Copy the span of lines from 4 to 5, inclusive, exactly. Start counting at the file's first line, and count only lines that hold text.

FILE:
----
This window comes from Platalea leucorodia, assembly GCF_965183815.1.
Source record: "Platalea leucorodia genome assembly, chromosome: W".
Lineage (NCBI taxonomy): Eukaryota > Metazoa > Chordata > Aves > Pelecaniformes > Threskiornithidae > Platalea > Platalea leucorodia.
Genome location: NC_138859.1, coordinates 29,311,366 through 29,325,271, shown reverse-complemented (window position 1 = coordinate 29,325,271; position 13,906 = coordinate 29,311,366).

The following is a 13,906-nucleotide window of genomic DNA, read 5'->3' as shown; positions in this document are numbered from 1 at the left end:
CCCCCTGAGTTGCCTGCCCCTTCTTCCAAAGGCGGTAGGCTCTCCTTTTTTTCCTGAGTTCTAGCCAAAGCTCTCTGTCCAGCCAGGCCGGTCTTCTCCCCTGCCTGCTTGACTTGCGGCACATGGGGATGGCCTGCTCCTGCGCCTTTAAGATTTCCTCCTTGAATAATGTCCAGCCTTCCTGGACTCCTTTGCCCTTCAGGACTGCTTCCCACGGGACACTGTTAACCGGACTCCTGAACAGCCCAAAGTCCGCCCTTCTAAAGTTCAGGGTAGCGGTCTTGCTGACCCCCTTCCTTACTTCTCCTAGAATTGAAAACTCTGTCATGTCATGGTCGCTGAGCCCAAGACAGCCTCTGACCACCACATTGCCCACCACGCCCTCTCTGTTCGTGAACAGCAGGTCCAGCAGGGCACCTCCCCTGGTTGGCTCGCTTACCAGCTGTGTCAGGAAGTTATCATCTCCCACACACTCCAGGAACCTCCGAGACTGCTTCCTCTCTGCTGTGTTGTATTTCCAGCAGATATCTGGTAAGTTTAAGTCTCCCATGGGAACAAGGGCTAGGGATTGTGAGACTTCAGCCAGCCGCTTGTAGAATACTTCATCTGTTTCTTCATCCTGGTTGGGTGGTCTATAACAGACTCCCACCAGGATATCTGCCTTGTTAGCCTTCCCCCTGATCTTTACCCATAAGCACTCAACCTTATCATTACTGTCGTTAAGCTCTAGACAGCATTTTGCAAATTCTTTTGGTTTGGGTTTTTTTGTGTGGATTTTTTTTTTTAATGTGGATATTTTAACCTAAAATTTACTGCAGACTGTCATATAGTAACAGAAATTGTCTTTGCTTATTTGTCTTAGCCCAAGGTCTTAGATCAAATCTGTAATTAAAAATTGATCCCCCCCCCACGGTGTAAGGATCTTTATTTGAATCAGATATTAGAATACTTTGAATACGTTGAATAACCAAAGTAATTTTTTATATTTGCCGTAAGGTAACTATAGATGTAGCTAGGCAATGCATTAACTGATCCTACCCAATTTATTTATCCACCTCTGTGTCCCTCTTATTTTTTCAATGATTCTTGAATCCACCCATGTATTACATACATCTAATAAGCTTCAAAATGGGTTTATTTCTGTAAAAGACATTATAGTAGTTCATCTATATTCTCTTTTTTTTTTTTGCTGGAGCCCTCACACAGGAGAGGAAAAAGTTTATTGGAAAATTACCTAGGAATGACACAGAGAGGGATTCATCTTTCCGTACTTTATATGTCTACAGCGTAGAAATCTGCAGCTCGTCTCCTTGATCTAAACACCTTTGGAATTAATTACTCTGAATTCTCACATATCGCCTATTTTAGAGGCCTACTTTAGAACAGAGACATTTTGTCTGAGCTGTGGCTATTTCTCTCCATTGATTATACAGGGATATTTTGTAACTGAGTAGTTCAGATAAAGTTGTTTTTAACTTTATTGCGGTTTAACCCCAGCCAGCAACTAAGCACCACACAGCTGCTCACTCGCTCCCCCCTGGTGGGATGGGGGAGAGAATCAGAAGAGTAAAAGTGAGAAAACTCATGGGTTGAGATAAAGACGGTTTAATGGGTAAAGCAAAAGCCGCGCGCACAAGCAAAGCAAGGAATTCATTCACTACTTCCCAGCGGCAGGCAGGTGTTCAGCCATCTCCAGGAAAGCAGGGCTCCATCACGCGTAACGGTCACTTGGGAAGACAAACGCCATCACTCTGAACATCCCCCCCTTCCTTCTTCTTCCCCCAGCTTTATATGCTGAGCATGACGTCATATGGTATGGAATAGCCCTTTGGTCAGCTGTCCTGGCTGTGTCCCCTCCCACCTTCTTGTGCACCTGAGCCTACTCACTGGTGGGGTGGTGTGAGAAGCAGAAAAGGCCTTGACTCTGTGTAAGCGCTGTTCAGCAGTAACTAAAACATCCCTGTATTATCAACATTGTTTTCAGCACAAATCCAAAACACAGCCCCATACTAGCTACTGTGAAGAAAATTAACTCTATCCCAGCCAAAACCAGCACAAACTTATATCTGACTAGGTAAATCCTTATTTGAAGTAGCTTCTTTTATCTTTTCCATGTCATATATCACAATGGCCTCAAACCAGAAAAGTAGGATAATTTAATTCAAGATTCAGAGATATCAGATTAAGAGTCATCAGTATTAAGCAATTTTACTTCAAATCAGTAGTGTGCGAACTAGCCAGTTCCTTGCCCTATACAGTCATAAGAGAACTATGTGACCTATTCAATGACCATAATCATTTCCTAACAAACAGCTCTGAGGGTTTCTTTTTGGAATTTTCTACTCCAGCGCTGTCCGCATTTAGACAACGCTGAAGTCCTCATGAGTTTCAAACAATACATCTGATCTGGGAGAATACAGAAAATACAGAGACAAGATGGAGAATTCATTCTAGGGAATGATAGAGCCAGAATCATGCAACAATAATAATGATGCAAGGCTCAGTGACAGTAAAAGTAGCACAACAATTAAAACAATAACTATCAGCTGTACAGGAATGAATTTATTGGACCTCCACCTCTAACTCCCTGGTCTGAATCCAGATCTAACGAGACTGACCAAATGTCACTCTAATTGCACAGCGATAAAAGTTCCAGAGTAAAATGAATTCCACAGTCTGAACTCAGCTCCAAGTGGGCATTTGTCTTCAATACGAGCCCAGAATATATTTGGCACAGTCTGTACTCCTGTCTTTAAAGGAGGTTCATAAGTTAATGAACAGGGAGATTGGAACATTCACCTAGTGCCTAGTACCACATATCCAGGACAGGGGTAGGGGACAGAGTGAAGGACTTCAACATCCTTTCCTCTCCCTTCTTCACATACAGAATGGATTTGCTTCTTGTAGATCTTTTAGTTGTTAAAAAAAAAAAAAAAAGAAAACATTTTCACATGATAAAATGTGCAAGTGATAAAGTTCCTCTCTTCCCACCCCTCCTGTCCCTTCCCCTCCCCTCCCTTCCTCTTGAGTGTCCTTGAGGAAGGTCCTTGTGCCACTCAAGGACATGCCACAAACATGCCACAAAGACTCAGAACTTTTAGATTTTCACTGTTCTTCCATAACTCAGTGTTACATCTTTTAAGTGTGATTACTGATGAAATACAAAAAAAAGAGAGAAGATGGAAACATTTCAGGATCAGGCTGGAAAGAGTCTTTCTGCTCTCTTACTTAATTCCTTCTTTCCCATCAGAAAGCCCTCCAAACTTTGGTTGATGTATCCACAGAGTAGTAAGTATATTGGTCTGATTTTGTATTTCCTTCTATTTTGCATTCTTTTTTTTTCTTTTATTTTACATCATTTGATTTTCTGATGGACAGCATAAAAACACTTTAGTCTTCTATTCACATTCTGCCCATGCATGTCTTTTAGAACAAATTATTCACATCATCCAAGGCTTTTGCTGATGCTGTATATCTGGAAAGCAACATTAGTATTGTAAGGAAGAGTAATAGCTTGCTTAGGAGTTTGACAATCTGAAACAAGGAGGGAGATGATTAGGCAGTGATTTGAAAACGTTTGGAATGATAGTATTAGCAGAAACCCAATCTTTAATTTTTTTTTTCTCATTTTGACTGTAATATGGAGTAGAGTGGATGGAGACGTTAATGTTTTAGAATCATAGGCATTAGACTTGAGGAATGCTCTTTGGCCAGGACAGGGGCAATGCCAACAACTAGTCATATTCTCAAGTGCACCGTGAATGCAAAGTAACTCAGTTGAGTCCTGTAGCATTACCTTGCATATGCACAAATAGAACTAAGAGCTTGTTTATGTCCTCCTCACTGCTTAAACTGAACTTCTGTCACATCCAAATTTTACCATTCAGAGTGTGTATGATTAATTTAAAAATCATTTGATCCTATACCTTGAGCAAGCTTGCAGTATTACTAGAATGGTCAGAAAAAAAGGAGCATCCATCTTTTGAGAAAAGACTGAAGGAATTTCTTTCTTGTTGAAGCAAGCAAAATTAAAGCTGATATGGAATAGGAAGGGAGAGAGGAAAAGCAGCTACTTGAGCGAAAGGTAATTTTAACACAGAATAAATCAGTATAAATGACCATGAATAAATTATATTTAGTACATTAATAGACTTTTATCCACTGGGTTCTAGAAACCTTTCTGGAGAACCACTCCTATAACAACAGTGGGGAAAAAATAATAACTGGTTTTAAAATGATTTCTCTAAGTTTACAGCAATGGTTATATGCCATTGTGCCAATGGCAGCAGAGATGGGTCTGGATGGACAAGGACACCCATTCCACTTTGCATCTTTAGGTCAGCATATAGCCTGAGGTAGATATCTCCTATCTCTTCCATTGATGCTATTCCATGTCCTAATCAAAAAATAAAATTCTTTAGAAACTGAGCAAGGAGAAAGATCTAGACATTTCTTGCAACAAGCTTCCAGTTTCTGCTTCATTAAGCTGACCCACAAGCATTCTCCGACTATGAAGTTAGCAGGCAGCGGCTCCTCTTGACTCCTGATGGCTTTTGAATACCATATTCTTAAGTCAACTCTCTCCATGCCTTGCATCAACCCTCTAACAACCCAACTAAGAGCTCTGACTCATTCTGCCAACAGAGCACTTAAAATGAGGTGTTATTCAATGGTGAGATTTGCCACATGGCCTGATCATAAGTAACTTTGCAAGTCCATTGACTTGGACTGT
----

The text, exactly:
Genome location: NC_138859.1, coordinates 29,311,366 through 29,325,271, shown reverse-complemented (window position 1 = coordinate 29,325,271; position 13,906 = coordinate 29,311,366).

The following is a 13,906-nucleotide window of genomic DNA, read 5'->3' as shown; positions in this document are numbered from 1 at the left end: